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Is it time to drop the ‘knowledge translation’ metaphor? A critical literature review

Overview of attention for article published in Journal of the Royal Society of Medicine, December 2011
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About this Attention Score

  • In the top 5% of all research outputs scored by Altmetric
  • High Attention Score compared to outputs of the same age (99th percentile)
  • High Attention Score compared to outputs of the same age and source (87th percentile)

Mentioned by

blogs
1 blog
policy
1 policy source
twitter
97 tweeters
facebook
1 Facebook page
googleplus
1 Google+ user

Citations

dimensions_citation
202 Dimensions

Readers on

mendeley
458 Mendeley
citeulike
4 CiteULike
Title
Is it time to drop the ‘knowledge translation’ metaphor? A critical literature review
Published in
Journal of the Royal Society of Medicine, December 2011
DOI 10.1258/jrsm.2011.110285
Pubmed ID
Authors

Trisha Greenhalgh, Sietse Wieringa

Abstract

The literature on 'knowledge translation' presents challenges for the reviewer because different terms have been used to describe the generation, sharing and application of knowledge and different research approaches embrace different philosophical positions on what knowledge is. We present a narrative review of this literature which deliberately sought to highlight rather than resolve tensions between these different framings. Our findings suggest that while 'translation' is a widely used metaphor in medicine, it constrains how we conceptualise and study the link between knowledge and practice. The 'translation' metaphor has, arguably, led to particular difficulties in the fields of 'evidence-based management' and 'evidence-based policymaking' - where it seems that knowledge obstinately refuses to be driven unproblematically into practice. Many non-medical disciplines such as philosophy, sociology and organization science conceptualise knowledge very differently, as being (for example) 'created', 'constructed', 'embodied', 'performed' and 'collectively negotiated' - and also as being value-laden and tending to serve the vested interests of dominant élites. We propose that applying this wider range of metaphors and models would allow us to research the link between knowledge and practice in more creative and critical ways. We conclude that research should move beyond a narrow focus on the 'know-do gap' to cover a richer agenda, including: (a) the situation-specific practical wisdom (phronesis) that underpins clinical judgement; (b) the tacit knowledge that is built and shared among practitioners ('mindlines'); (c) the complex links between power and knowledge; and (d) approaches to facilitating macro-level knowledge partnerships between researchers, practitioners, policymakers and commercial interests.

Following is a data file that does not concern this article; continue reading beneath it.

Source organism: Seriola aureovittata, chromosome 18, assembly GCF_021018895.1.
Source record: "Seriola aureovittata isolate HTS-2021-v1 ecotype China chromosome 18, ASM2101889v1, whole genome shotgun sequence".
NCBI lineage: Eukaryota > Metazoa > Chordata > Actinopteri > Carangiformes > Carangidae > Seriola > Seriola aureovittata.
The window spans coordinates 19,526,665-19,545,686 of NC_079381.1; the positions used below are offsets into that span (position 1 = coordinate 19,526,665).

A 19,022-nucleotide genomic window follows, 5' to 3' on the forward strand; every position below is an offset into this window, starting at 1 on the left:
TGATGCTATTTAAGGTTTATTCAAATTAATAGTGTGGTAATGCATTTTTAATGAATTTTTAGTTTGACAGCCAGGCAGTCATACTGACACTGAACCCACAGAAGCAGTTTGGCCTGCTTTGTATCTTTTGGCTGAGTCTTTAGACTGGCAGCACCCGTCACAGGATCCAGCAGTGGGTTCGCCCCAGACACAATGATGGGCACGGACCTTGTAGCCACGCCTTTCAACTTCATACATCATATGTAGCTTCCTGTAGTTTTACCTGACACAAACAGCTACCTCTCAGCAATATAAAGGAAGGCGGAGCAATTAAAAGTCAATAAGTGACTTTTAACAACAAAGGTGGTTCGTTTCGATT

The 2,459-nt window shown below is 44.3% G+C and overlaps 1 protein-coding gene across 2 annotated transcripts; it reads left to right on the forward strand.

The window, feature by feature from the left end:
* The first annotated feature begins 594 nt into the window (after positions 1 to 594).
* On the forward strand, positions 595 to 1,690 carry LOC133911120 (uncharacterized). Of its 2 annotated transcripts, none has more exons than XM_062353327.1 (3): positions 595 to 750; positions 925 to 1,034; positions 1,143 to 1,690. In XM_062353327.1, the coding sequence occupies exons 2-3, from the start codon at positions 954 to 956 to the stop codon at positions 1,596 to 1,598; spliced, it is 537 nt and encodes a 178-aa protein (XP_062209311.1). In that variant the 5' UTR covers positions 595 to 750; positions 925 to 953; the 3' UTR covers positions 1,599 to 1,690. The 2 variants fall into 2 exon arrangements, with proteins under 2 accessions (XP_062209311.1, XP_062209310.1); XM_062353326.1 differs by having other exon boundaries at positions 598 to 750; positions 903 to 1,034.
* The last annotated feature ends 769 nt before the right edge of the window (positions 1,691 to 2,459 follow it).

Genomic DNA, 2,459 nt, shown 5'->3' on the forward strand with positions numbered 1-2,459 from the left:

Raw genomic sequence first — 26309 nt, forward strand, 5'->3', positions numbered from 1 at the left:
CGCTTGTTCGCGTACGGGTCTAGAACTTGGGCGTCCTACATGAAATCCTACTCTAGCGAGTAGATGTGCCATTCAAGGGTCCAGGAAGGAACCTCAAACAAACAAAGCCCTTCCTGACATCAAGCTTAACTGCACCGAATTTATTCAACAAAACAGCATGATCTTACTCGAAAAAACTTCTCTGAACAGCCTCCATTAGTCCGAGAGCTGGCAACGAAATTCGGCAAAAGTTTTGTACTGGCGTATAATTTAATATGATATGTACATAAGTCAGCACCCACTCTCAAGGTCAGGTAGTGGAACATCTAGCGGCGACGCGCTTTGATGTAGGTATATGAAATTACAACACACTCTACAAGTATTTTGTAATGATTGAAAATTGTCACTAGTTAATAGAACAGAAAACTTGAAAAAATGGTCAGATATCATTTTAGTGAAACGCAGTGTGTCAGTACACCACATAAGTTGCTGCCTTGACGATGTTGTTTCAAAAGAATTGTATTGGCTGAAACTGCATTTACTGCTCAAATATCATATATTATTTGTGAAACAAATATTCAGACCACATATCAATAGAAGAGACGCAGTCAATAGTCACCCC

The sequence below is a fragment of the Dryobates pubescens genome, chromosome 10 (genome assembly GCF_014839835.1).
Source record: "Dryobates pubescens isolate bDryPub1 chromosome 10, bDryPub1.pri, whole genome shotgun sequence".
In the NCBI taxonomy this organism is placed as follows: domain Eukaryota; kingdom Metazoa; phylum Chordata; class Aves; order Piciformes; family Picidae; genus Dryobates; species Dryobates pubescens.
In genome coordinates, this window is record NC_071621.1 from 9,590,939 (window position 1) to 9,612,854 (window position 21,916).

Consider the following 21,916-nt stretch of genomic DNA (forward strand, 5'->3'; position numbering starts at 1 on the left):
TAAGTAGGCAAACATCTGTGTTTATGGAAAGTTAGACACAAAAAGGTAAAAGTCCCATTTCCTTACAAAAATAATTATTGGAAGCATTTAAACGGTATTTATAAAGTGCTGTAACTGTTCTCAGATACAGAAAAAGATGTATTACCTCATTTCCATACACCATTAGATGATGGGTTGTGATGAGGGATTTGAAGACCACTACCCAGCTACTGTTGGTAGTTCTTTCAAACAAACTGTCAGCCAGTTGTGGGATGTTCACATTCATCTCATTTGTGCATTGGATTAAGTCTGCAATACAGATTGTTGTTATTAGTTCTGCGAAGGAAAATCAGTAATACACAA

Twitter Demographics

The data shown below were collected from the profiles of 97 tweeters who shared this research output. Click here to find out more about how the information was compiled.

Mendeley readers

The data shown below were compiled from readership statistics for 458 Mendeley readers of this research output. Click here to see the associated Mendeley record.

Geographical breakdown

Country Count As %
United Kingdom 20 4%
Canada 15 3%
United States 9 2%
Spain 3 <1%
New Zealand 2 <1%
Australia 2 <1%
Netherlands 2 <1%
Norway 1 <1%
Iran, Islamic Republic of 1 <1%
Other 6 1%
Unknown 397 87%

Demographic breakdown

Readers by professional status Count As %
Student > Ph. D. Student 106 23%
Researcher 103 22%
Student > Master 53 12%
Other 41 9%
Student > Doctoral Student 30 7%
Other 124 27%
Unknown 1 <1%
Readers by discipline Count As %
Social Sciences 149 33%
Medicine and Dentistry 121 26%
Unspecified 39 9%
Nursing and Health Professions 31 7%
Psychology 28 6%
Other 89 19%
Unknown 1 <1%

Attention Score in Context

This research output has an Altmetric Attention Score of 81. This is our high-level measure of the quality and quantity of online attention that it has received. This Attention Score, as well as the ranking and number of research outputs shown below, was calculated when the research output was last mentioned on 08 October 2017.
All research outputs
#178,336
of 12,537,534 outputs
Outputs from Journal of the Royal Society of Medicine
#63
of 1,770 outputs
Outputs of similar age
#1,150
of 117,438 outputs
Outputs of similar age from Journal of the Royal Society of Medicine
#1
of 8 outputs
Altmetric has tracked 12,537,534 research outputs across all sources so far. Compared to these this one has done particularly well and is in the 98th percentile: it's in the top 5% of all research outputs ever tracked by Altmetric.
So far Altmetric has tracked 1,770 research outputs from this source. They typically receive a lot more attention than average, with a mean Attention Score of 16.4. This one has done particularly well, scoring higher than 96% of its peers.
Older research outputs will score higher simply because they've had more time to accumulate mentions. To account for age we can compare this Altmetric Attention Score to the 117,438 tracked outputs that were published within six weeks on either side of this one in any source. This one has done particularly well, scoring higher than 99% of its contemporaries.
We're also able to compare this research output to 8 others from the same source and published within six weeks on either side of this one. This one has scored higher than all of them